The principle being well-established now is not, unfortunately, a guarantee that it cannot be undermined. One way independent creation is threatened is procedural, the misdescription of it as an affirmative defense. It is not; it is instead a denial of copying. The difference is significant. Once plaintiff has made out a prima facie case, defendant may interpose an affirmative defense for which defendant bears the burden of production and persuasion. By contrast, where defendant denies an element of plaintiff's prima facie case, the burden of persuasion remains with plaintiff, although the burden of production may or may not shift as the case proceeds. Independent creation is a denial of a central element of plaintiff's prima facie case, copying. Plaintiff always bears the burden of persuasion on copying and initially bears the burden of production. The best discussion of these points (including copyright) is in a Third Circuit trade secrets case, Moore v. Kulicke & Soffa Industries, Inc., 318 F.3d 561, 573-574 (3d Cir. 2003).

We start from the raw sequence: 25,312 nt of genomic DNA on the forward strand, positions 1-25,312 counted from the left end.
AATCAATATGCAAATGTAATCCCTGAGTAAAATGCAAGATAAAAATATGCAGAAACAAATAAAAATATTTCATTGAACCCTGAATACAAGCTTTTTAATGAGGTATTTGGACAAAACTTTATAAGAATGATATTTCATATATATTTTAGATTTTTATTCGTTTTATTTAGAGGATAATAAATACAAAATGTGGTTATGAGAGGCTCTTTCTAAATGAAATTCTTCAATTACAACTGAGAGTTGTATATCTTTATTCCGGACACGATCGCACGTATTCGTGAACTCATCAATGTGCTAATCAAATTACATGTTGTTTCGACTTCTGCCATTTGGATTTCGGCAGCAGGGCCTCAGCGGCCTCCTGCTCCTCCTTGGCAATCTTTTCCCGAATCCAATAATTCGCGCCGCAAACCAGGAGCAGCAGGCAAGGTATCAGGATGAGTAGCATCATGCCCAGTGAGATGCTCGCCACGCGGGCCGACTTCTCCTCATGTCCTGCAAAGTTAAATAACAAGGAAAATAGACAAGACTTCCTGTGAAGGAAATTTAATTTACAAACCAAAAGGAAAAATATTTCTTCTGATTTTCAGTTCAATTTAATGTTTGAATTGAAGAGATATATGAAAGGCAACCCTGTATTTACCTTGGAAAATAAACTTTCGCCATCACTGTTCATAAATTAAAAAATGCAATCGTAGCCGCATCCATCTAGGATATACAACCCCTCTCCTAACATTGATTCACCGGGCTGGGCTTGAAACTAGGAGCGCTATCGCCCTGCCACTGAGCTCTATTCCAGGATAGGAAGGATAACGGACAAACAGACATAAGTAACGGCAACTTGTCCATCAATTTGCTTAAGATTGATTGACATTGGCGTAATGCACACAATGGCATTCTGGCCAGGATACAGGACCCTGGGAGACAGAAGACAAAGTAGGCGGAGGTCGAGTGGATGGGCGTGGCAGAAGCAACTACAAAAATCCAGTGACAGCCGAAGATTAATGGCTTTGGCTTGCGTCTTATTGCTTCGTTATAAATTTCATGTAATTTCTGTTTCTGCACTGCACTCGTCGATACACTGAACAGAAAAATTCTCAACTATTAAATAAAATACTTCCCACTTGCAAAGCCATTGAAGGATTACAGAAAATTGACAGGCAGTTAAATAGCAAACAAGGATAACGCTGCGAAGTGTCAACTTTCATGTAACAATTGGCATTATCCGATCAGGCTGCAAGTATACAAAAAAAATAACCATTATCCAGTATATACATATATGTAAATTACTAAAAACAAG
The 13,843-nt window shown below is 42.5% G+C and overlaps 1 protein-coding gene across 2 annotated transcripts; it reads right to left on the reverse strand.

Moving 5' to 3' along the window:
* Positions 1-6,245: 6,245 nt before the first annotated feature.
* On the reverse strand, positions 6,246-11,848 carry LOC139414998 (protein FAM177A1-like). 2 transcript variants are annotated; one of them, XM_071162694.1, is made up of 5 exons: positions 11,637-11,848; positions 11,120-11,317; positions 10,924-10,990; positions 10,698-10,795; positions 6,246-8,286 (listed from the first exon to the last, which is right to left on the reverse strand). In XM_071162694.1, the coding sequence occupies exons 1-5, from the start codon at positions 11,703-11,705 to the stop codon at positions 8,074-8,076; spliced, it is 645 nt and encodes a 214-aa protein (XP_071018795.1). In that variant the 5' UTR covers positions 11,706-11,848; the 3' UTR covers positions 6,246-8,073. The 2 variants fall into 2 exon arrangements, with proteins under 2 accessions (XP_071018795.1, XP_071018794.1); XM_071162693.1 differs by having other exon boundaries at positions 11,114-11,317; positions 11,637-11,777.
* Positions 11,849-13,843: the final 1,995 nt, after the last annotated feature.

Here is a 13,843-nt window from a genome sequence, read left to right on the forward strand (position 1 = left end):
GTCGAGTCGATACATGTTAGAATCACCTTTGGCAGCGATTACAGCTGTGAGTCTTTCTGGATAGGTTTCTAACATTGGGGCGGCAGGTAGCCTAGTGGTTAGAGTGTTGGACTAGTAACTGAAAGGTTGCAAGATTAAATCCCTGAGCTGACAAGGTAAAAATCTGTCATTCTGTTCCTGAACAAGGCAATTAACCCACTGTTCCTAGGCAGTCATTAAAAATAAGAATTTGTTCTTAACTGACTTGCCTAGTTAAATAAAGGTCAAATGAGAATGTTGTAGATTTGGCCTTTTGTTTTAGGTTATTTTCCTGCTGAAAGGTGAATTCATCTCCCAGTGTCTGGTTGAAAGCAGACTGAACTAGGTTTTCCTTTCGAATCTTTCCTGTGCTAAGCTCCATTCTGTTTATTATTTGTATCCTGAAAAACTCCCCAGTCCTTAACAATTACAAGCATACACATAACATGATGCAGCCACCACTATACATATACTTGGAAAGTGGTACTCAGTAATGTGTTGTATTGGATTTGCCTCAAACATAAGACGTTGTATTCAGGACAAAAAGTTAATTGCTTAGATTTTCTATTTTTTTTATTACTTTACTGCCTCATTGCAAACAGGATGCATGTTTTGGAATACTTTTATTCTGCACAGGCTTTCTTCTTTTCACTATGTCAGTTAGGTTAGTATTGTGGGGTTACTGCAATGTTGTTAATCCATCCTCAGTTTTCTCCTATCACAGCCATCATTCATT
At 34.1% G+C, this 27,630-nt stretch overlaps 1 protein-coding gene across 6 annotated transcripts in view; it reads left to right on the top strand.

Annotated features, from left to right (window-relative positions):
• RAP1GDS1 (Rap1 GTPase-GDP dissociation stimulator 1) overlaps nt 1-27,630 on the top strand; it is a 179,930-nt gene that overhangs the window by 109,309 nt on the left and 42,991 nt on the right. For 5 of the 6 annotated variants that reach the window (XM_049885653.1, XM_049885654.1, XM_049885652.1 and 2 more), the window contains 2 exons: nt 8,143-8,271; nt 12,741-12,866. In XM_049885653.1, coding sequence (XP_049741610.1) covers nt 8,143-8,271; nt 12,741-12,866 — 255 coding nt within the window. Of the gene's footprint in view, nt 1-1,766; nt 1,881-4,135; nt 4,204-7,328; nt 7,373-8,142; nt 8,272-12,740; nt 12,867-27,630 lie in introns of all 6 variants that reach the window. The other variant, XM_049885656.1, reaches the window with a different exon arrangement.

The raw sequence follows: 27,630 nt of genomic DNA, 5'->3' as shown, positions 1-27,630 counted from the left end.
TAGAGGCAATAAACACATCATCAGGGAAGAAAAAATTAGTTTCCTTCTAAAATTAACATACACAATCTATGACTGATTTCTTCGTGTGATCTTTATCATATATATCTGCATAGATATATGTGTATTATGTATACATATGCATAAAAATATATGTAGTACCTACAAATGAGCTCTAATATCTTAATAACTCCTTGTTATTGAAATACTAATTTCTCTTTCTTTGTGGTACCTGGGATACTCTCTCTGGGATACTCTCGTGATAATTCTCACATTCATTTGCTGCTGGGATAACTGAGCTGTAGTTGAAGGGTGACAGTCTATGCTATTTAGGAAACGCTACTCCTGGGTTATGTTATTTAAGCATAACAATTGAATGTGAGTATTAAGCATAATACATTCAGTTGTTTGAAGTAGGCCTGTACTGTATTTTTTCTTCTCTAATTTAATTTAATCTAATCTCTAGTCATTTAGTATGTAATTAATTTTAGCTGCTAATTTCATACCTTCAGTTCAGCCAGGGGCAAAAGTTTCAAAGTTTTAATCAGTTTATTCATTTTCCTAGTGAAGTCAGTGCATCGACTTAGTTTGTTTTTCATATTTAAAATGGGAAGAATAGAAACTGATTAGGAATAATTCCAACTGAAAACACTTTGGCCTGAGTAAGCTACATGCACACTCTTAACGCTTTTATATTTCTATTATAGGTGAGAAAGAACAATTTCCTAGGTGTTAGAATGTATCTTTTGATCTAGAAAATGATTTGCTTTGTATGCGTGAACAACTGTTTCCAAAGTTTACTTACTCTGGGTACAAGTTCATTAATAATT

The First, Fourth, Sixth, Seventh, Ninth, and Eleventh Circuits get this point right. Consistent with its historical problems with the doctrine, some panels of the Second haven't, Procter & Gamble Co. v. Colgate-Palmolive Co., 199 F.3d 74, 77 (2d Cir. 1999); Repp v. Webber, 132 F.3d 882, 889 (2d Cir. 1997), 1999 U.S. App. LEXIS 27393 (2d Cir. Oct. 27, 1999). This last case also raises the second attack on independent creation, the striking similarity doctrine, which will be the subject of Thursday's posting. [If Grokster is handed down Thursday, that case will be featured as Friday's posting].